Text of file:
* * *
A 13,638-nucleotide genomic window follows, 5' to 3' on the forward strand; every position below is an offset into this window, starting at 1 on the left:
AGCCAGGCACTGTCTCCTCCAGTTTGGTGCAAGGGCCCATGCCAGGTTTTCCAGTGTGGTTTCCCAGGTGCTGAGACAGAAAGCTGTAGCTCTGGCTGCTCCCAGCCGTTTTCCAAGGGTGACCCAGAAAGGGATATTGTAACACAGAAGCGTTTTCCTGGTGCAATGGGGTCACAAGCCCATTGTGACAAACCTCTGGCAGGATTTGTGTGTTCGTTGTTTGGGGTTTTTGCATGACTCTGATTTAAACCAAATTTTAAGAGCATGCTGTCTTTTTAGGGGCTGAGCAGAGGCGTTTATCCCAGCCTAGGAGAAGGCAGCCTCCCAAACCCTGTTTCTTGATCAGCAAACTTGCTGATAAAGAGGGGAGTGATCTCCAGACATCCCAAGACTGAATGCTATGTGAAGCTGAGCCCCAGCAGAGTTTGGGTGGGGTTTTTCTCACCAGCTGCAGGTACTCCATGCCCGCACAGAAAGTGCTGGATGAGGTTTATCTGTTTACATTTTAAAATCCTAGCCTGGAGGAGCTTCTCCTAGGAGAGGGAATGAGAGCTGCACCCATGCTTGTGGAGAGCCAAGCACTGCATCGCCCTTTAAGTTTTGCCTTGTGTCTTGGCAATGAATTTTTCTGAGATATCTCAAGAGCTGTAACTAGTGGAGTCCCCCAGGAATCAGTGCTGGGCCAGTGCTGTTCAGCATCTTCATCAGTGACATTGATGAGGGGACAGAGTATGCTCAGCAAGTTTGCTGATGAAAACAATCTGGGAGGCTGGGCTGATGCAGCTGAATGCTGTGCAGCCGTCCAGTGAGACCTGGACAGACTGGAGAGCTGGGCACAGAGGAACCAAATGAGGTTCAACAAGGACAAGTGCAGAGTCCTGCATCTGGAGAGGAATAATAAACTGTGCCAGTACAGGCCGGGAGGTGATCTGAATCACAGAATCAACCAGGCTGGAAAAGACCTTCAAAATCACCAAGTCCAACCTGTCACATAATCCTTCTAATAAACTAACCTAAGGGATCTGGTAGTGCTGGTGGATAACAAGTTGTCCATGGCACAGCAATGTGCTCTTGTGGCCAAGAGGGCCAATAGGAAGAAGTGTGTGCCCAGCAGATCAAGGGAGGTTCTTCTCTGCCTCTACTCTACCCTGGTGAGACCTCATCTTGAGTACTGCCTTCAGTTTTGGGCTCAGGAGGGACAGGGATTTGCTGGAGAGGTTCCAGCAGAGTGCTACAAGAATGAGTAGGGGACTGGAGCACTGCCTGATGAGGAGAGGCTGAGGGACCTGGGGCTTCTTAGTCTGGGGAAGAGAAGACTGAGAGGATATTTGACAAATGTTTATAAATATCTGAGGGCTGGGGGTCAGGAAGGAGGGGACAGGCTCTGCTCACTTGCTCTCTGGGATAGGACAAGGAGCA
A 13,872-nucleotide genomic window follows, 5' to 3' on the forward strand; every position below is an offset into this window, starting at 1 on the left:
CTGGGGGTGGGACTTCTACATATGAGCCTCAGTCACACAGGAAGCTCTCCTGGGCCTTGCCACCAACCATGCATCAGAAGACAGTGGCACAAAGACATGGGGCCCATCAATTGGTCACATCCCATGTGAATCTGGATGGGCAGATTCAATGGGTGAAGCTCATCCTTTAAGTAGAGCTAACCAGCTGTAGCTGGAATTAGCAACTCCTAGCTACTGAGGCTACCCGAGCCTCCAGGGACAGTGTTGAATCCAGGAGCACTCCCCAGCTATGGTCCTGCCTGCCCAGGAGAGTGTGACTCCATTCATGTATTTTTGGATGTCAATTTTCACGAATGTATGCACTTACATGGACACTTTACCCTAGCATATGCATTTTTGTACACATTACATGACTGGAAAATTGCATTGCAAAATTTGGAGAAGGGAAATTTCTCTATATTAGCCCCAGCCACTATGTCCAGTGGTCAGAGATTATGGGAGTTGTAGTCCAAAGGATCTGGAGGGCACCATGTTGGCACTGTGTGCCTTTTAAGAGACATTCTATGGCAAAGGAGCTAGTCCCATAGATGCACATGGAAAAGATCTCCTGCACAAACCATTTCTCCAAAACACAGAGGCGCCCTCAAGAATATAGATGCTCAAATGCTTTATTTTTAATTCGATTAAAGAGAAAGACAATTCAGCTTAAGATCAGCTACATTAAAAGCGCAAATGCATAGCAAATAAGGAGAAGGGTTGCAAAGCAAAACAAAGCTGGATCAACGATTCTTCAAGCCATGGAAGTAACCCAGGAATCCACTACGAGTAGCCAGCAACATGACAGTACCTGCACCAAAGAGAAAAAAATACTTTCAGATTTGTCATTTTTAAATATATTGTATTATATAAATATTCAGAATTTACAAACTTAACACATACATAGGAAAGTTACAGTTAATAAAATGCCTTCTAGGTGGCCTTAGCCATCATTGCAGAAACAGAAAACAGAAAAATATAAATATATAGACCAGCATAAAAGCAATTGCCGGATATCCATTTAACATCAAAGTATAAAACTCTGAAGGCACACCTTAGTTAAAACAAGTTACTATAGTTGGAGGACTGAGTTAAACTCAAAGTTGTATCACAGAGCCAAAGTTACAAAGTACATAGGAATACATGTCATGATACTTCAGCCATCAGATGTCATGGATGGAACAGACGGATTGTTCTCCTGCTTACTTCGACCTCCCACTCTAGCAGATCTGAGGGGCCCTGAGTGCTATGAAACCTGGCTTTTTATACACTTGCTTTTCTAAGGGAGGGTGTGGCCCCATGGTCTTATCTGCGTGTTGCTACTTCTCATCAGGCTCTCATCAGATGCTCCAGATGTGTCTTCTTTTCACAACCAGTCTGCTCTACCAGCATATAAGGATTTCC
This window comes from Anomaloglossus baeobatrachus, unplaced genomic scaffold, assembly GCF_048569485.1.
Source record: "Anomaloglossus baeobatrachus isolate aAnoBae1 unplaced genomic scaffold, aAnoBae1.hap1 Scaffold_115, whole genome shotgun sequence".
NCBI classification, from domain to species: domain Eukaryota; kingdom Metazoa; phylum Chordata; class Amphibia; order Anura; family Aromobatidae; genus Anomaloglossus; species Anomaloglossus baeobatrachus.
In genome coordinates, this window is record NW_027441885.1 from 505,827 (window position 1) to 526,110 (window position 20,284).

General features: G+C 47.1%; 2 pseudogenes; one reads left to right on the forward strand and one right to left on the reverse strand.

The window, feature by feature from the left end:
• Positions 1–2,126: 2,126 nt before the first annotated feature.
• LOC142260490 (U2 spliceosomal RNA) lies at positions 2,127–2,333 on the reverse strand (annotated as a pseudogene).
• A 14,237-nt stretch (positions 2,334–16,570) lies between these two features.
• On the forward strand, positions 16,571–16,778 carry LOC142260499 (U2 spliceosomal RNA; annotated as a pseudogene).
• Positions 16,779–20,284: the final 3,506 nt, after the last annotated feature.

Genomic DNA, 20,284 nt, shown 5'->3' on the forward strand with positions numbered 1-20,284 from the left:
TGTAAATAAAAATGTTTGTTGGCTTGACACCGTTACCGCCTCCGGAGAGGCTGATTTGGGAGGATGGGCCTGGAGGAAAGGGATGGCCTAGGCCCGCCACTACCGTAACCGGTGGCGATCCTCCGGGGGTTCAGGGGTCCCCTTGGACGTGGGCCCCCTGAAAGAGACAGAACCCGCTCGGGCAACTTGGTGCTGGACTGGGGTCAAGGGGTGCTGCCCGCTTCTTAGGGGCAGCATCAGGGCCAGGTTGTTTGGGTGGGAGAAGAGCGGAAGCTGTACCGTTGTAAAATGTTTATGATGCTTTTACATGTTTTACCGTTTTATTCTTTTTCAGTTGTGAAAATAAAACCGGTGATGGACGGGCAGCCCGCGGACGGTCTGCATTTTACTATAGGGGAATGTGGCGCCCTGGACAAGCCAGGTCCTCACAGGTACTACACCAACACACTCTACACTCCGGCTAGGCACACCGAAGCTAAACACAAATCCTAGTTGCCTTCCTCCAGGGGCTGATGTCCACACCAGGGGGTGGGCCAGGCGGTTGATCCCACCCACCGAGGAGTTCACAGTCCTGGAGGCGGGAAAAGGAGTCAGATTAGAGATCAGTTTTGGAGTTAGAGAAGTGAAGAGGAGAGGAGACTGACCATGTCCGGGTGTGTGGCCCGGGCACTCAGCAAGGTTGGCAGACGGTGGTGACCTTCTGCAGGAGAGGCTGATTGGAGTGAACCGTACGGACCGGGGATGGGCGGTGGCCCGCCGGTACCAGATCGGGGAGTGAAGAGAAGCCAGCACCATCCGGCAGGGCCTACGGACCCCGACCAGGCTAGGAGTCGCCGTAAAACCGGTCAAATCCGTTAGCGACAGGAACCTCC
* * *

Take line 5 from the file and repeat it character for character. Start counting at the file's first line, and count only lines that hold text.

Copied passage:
This window comes from Anomaloglossus baeobatrachus, unplaced genomic scaffold, assembly GCF_048569485.1.